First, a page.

Writing the cortex isn’t far behind. When we move in the world, our bodies receive massive feedback from sensors in our limbs that signal their location in space and from touch sensors in the skin. Neuroscientists are seeking to replace these signals in patients who don’t feel their limbs by electrically stimulating their somatosensory cortex using implanted electrodes.

Funding for such research comes through the Brain Research Through Advancing Innovative Neurotechnologies (BRAIN) Initiative, a public-private collaboration started in 2013 whose partners include the National Institutes of Health and U.S. defense and intelligence agencies. The 12-year initiative is expected to inject more than $4 billion into research for therapies. Its portfolio of funded grants includes direct brain stimulation for obsessive-compulsive disorder, treatment-resistant depression, essential tremor, Parkinson’s disease, epilepsy, stroke recovery and blindness.

The Allen Institute for Brain Science, which I direct, is adding to the effort. We just freely released data showing the intricate wispy axons and dendrites of hundreds of cortical neurons from living human neurosurgical samples and their electrical responses when tickled by tiny currents to their cell bodies. With the permission of patients, we receive these sugar-cube sized chunks of cortical tissue extracted during surgery to reach a deep-tissue tumor or epileptic focus (and usually discarded as medical waste), and put these samples on life support to study their structure and function for days on end in our laboratories.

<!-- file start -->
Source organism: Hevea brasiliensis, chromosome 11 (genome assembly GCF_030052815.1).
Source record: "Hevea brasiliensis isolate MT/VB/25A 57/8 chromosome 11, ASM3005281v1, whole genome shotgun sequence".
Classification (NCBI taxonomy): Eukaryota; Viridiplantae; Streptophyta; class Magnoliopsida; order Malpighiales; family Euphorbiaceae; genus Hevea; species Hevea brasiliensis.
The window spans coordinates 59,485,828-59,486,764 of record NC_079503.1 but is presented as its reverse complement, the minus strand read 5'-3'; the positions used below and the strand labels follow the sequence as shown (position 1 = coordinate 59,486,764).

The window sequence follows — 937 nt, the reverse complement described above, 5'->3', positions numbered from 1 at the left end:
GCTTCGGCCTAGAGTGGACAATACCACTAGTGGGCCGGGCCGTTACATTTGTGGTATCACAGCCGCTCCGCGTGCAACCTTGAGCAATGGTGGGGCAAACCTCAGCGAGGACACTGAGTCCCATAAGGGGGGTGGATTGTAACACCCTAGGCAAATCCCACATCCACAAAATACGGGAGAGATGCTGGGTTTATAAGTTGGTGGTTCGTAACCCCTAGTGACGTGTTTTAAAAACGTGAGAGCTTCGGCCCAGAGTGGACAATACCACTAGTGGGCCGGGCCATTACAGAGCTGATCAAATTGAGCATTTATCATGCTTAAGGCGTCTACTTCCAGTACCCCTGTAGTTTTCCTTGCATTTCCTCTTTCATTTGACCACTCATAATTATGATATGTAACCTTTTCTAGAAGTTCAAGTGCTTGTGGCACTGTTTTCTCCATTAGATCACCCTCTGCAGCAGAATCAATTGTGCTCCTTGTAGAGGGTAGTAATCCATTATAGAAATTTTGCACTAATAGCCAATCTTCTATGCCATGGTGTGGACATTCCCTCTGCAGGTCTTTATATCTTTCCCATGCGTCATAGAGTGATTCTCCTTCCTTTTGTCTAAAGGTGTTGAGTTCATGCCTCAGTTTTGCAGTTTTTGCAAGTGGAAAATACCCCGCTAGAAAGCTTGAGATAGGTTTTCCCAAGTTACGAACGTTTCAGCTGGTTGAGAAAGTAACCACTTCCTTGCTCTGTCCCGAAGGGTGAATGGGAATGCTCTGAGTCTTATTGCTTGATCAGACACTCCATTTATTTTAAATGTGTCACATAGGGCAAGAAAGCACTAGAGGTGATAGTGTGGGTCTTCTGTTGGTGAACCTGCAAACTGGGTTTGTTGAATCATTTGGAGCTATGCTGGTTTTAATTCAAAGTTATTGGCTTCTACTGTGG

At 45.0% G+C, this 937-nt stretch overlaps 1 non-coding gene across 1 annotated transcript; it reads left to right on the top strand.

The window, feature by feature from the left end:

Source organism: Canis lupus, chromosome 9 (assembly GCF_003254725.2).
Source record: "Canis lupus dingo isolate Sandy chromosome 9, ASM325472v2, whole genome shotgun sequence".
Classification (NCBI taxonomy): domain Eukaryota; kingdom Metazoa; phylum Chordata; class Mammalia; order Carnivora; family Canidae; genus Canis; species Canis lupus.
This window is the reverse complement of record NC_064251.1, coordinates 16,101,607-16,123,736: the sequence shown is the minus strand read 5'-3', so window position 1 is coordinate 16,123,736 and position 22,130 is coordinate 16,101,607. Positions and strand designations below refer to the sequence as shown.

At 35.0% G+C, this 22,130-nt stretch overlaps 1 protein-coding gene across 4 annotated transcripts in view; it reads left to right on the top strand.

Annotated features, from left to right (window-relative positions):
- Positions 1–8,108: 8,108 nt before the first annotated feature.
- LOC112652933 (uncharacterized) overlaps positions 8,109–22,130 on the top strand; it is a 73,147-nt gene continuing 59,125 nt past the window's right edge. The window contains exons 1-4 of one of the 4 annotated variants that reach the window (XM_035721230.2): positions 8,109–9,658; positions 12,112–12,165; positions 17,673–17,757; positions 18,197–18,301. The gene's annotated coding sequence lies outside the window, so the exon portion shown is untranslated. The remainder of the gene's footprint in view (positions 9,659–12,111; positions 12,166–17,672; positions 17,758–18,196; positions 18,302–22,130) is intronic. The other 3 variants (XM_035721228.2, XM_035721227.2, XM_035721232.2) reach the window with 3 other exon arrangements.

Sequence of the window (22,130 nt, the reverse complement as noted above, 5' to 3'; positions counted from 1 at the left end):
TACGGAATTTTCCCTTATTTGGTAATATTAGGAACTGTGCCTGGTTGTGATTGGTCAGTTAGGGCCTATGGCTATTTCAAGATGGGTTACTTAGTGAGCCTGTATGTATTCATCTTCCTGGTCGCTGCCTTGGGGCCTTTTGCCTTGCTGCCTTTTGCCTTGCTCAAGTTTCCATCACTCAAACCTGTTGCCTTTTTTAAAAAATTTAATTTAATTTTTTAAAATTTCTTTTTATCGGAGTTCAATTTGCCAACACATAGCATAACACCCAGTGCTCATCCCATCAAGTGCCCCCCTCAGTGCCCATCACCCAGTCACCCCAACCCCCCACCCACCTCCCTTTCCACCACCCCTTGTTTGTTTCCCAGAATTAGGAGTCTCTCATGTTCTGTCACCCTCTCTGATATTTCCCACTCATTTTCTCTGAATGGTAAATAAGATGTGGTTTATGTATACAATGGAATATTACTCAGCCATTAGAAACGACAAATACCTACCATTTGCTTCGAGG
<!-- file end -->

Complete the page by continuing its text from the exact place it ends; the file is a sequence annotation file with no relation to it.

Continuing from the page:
This constitutes a remarkable advance, as almost everything we know about human nerve cells derives from postmortem (dead) brains, without a trace of electrical activity. In tandem, we provide computer code to simulate the electrical behavior of these cells. 

This confluence of basic knowledge about the human brain with the burgeoning neuro-tech industry helps neurological patients recover their lost functionality, including driving a car, with their minds.

With more research, enhanced cognition could be within reach for all of us.

Brain enhancement could help older people who have trouble adapting to a new workplace by giving them back the flexibility they had as a child, effortlessly soaking up dozens of new words every day, learning novel skills and facts without even trying. Once we fully understand neuro-plasticity, we should be able to control its mechanisms at will.